I have been a meat eater my whole life, but learned more information about vegans and I wanted to do a “vegan challenge.” I did not know how long to follow the vegan guidelines, so I ate vegan for 5 days, which does not make it long enough to form a habit, but it made me appreciate the people who chose to live this lifestyle. On the first day, I ate a smoothie bowl for breakfast topped with crunchy granola and fruit. At lunch, I ate a banana, a huge apple, ripe blackberries, hummus and pita and some trail-mix. Right after school, I made avocado toast which is really easy to make: smash the avocado and mix it with salt, pepper and hot sauce, then plop it on the toast. For my dinner, I was craving the meatball spaghetti that my mom was making for my family, but I had self-control. I made a smoothie bowl instead. I made sure I put a healthy amount of vegan protein powder in it and topped it with granola and strawberries. On the second day, I ate a huge plate of hash browns and fruit. For lunch, I ate pita and hummus along with a banana, an orange and a huge salad! I came home and had the same avocado toast that I made the day before, and for dinner I went out to eat and ordered avocado sushi rolls. I understand that I am eating a lot of avocado… but who cares? I am obsessed! Then I treated myself for dessert, so I went to Starbucks and drank a hazelnut soy latte. On the third day, I ate a smoothie bowl for breakfast, but for lunch, my mom brought me Chipotle, so I ate a bowl with no cheese, sour cream or meat, but I did have a bunch of other goods. For dinner, I went to Zoë’s kitchen and ate the rice pilaf, Greek salad with no feta cheese and the vegetable skewers. On the fourth day, for breakfast, I ate a smoothie bowl topped with my favorite pumpkin flax seed granola… what’s new? For lunch, I ate yummy hummus and pita and some fruit because I was not feeling well enough to eat a bigger lunch. For dinner, I went to California Pizza Kitchen and googled some vegan meals. I learned that the lettuce wraps without meat are vegan, so I ate those. Finally, on the fifth and final day, I ate a smoothie bowl for breakfast, once again. For lunch, I ate the typical hummus and veggies and pita, then I ate another smoothie bowl with my famous avocado toast for dinner.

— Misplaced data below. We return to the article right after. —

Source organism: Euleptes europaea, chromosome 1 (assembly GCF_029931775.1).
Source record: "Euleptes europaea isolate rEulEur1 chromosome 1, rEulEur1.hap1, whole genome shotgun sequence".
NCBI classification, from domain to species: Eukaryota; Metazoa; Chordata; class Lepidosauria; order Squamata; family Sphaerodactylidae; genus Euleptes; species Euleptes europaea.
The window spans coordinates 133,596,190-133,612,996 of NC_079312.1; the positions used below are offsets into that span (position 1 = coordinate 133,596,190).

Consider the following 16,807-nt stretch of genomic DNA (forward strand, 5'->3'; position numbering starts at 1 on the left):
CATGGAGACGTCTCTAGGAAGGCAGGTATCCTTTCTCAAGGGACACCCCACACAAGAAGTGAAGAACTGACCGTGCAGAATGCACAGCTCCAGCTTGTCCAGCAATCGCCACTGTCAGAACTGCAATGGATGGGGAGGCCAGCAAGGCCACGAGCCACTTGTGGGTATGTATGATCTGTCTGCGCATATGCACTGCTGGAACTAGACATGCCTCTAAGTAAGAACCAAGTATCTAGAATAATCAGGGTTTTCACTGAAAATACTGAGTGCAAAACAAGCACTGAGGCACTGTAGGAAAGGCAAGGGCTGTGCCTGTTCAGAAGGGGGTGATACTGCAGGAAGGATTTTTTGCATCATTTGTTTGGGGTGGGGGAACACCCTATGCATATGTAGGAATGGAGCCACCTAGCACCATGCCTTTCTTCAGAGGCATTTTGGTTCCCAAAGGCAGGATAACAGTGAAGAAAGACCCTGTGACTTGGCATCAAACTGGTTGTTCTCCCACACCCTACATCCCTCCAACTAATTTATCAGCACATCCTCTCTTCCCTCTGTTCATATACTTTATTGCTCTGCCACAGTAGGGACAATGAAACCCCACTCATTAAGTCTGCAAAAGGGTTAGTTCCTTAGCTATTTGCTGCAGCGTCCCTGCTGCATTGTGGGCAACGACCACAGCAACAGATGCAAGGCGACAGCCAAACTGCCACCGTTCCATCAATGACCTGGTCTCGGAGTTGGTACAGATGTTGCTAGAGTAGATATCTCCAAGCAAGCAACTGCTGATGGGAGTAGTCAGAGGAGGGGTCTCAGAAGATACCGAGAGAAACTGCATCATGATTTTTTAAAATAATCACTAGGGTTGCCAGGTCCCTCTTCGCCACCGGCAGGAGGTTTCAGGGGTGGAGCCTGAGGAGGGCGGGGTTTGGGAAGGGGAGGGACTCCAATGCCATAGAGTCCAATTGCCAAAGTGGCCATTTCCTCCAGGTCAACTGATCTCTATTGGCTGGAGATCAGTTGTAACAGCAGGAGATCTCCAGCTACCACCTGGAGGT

I learned a lot about my health and my body over those five days, but, unfortunately, I craved everything that I was not supposed to eat. Thankfully, staff member junior Kelly Roth also participated in the challenge. Roth said that the hardest part about being vegan for a week was “probably paying more attention to what ingredients are in foods. It’s really just annoying; it was not that hard, but annoying.” Both Roth and I do not think veganism is the lifestyle for us because it is hard to maintain, but we both respect it. Unfortunately, there are many people who enjoy the vegan lifestyle, but there are certain circumstances where someone needs to stop. Anderson said, “Although I was happy to feel like I was making a difference and helping animals, I realized I could be vegetarian and do the same thing. Switching to vegetarianism was so much healthier. I have a well-balanced diet. I’m not anemic anymore, and my hair stopped falling out: all good things.” Veganism is an amazing philosophy that many people can absolutely achieve with beautiful success and life stories, but it is not for everyone. Vegans strive to live a healthy lifestyle because, most importantly, it makes them feel good about themselves for how they feel or who they are protecting.